Illuminations: Roddy McCorley Goes to Die - News and Events - iIrish

Illuminations: Roddy McCorley Goes to Die

 

Illuminations:  Roddy McCorley
By:  J. Michael Finn

“There was never a one of all your dead, more bravely fell in fray
Than he who marches to his fate on the bridge of Toome today
True to the last, true to the last, he treads the upward way
And young Roddy McCorley goes to die on the bridge of Toome today.”

It is well known that the history of Ireland is often found in its poetry and song. This month we will explore the popular poem and song, Roddy McCorley.

The words of the song originally came from a poem written in 1898 by Irish poet, journalist and nationalist Ethna Carbery (1866-1902). Her intent was to commemorate the 100th Anniversary of the 1798 United Irish Rebellion. The origin of the melody is unknown, as the tune actually appears in several older traditional Irish songs.

Some of McCorley’s life is unknown and some of it is in dispute. We know that he was born near Toome in the civil parish of Duneane, County Antrim, Ireland.  The date of his birth is unknown; it was likely in the 1770s. He and his family were Presbyterians.

A few years before the 1798 rebellion, McCorley’s father, a miller, was executed for stealing sheep. The charges may have been politically motivated in an attempt to remove a troublesome agitator. Following his father’s execution, his family was evicted from their home. In those days in the north of Ireland it was common to evict both Catholics and Presbyterians (since both faiths were not part of the “established church,” that is, the Church of Ireland).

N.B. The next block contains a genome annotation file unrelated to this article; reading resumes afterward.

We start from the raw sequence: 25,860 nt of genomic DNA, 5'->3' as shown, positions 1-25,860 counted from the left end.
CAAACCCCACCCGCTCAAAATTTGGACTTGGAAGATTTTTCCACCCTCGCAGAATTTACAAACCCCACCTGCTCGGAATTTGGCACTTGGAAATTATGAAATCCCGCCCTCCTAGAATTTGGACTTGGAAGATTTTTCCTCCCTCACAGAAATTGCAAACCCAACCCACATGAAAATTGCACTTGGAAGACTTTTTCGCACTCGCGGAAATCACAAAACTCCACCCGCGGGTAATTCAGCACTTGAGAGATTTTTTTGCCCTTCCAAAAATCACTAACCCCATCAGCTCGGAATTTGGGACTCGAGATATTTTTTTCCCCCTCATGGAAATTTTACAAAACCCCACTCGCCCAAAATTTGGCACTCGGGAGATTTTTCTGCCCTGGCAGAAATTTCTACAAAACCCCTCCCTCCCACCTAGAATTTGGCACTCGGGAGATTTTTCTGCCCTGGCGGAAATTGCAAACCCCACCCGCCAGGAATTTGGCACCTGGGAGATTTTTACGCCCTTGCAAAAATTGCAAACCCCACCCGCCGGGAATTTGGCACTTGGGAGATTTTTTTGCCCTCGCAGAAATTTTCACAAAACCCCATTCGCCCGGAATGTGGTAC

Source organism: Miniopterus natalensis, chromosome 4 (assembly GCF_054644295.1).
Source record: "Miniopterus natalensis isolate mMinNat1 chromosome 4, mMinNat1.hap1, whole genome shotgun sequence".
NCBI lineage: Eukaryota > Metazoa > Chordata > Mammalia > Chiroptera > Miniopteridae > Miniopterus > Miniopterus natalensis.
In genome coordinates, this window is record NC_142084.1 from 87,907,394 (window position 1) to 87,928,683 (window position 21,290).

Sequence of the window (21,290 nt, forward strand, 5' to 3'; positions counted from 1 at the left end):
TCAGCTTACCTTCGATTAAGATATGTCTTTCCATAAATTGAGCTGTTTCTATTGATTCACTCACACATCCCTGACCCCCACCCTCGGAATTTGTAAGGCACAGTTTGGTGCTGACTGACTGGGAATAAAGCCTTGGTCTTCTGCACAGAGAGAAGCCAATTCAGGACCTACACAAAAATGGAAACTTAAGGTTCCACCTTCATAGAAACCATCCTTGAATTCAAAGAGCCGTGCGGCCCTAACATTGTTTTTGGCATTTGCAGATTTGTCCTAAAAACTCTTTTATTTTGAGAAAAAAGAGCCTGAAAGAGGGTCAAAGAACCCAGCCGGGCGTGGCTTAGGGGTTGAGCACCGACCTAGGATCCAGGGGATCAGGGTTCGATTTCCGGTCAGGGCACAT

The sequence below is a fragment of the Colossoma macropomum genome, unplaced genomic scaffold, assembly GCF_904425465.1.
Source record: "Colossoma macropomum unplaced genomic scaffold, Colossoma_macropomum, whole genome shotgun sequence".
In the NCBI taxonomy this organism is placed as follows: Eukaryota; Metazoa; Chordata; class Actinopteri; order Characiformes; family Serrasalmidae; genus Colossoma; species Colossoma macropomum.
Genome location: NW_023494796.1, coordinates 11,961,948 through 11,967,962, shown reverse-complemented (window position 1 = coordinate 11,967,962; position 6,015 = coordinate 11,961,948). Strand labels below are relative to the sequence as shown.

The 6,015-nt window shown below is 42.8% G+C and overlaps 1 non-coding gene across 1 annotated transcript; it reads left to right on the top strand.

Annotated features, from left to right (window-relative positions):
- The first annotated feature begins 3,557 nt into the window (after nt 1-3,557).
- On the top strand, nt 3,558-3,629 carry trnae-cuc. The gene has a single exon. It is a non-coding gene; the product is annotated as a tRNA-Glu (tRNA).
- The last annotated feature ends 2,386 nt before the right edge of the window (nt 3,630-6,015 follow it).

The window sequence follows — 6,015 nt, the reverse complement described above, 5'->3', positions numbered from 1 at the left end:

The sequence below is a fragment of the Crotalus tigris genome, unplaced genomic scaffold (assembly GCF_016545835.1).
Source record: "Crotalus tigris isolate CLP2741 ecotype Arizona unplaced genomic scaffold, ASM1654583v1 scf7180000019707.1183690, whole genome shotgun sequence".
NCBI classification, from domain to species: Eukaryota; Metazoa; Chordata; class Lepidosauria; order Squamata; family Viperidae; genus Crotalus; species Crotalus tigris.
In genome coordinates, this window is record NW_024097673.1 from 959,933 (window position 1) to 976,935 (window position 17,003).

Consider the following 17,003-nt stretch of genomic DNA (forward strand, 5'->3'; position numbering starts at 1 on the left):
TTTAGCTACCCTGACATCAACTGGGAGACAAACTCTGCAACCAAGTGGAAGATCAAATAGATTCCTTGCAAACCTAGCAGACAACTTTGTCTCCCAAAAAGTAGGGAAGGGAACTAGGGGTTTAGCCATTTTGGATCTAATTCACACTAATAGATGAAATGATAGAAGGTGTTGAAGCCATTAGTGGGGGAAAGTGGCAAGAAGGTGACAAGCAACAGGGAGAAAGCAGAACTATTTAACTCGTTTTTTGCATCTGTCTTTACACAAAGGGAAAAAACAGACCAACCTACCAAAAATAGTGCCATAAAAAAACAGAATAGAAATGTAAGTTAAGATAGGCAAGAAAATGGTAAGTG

The 1798 United Irish Rebellion was an insurrection launched by the United Irishmen, an underground republican society, composed of both Protestants (known as Dissenters) and Catholics, aimed at severing the connection with England and establishing an Irish Republic based on the principles of the French Revolution.

There is uncertainty as to whether McCorley was actively involved with the predominantly Presbyterian United Irishmen. It is suggested that he was one of the leaders of the United Irishmen at the Battle of Antrim; however, there is no documented evidence to support this claim.

After the rebellion failed, McCorley joined a notorious outlaw gang known as Archer’s Gang, made up of former rebels, and led by Thomas Archer. Some of the gang, like Archer, had deserted from the British Army and fought on the Irish side, and as such were guilty of treason. This meant that they were always on the run in an attempt to evade capture.

The gang attacked Loyalists and participated in other mischief against the Loyalist population around Ballymena.  It is believed that McCorley was caught while in hiding, having been betrayed by an informer.

McCorley was arrested and tried by court martial in Ballymena on February 20, 1800 and sentenced to be hanged “near the Bridge of Toome,” in the parish of Duneane. His execution occurred on February 28, 1800.

His body was dismembered and buried under the gallows, on the main Antrim to Derry Road, where the traffic from Antrim to Derry would pass over it. The bridge at Toome had been partially destroyed by rebels in 1798 to prevent the arrival of Loyalist reinforcements from west of the River Bann.